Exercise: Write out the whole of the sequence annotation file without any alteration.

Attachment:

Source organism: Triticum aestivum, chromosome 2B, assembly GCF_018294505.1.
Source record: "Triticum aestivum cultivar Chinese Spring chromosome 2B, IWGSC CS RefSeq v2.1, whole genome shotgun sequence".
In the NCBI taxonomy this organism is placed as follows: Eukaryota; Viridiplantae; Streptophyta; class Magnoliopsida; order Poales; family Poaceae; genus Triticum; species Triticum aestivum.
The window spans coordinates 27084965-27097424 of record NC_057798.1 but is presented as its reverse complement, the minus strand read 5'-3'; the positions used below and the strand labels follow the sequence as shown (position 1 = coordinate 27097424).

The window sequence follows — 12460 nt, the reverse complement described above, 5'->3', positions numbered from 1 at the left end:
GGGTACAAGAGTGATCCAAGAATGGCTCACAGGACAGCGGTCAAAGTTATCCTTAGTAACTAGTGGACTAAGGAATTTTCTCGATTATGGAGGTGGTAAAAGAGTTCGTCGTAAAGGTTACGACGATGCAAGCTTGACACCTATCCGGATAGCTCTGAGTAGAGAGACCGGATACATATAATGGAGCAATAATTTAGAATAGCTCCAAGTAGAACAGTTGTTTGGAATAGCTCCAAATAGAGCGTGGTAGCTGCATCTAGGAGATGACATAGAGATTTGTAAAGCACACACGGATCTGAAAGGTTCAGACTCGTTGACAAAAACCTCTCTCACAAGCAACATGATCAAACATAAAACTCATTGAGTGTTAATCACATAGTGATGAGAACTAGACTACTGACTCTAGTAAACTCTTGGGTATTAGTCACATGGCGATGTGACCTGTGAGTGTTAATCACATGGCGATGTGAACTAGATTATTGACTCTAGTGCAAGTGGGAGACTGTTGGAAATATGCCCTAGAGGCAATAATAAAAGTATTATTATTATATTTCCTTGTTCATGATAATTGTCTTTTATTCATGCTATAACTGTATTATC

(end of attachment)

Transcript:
Source organism: Triticum aestivum, chromosome 2B, assembly GCF_018294505.1.
Source record: "Triticum aestivum cultivar Chinese Spring chromosome 2B, IWGSC CS RefSeq v2.1, whole genome shotgun sequence".
In the NCBI taxonomy this organism is placed as follows: Eukaryota; Viridiplantae; Streptophyta; class Magnoliopsida; order Poales; family Poaceae; genus Triticum; species Triticum aestivum.
The window spans coordinates 27084965-27097424 of record NC_057798.1 but is presented as its reverse complement, the minus strand read 5'-3'; the positions used below and the strand labels follow the sequence as shown (position 1 = coordinate 27097424).

The window sequence follows — 12460 nt, the reverse complement described above, 5'->3', positions numbered from 1 at the left end:
GGGTACAAGAGTGATCCAAGAATGGCTCACAGGACAGCGGTCAAAGTTATCCTTAGTAACTAGTGGACTAAGGAATTTTCTCGATTATGGAGGTGGTAAAAGAGTTCGTCGTAAAGGTTACGACGATGCAAGCTTGACACCTATCCGGATAGCTCTGAGTAGAGAGACCGGATACATATAATGGAGCAATAATTTAGAATAGCTCCAAGTAGAACAGTTGTTTGGAATAGCTCCAAATAGAGCGTGGTAGCTGCATCTAGGAGATGACATAGAGATTTGTAAAGCACACACGGATCTGAAAGGTTCAGACTCGTTGACAAAAACCTCTCTCACAAGCAACATGATCAAACATAAAACTCATTGAGTGTTAATCACATAGTGATGAGAACTAGACTACTGACTCTAGTAAACTCTTGGGTATTAGTCACATGGCGATGTGACCTGTGAGTGTTAATCACATGGCGATGTGAACTAGATTATTGACTCTAGTGCAAGTGGGAGACTGTTGGAAATATGCCCTAGAGGCAATAATAAAAGTATTATTATTATATTTCCTTGTTCATGATAATTGTCTTTTATTCATGCTATAACTGTATTATC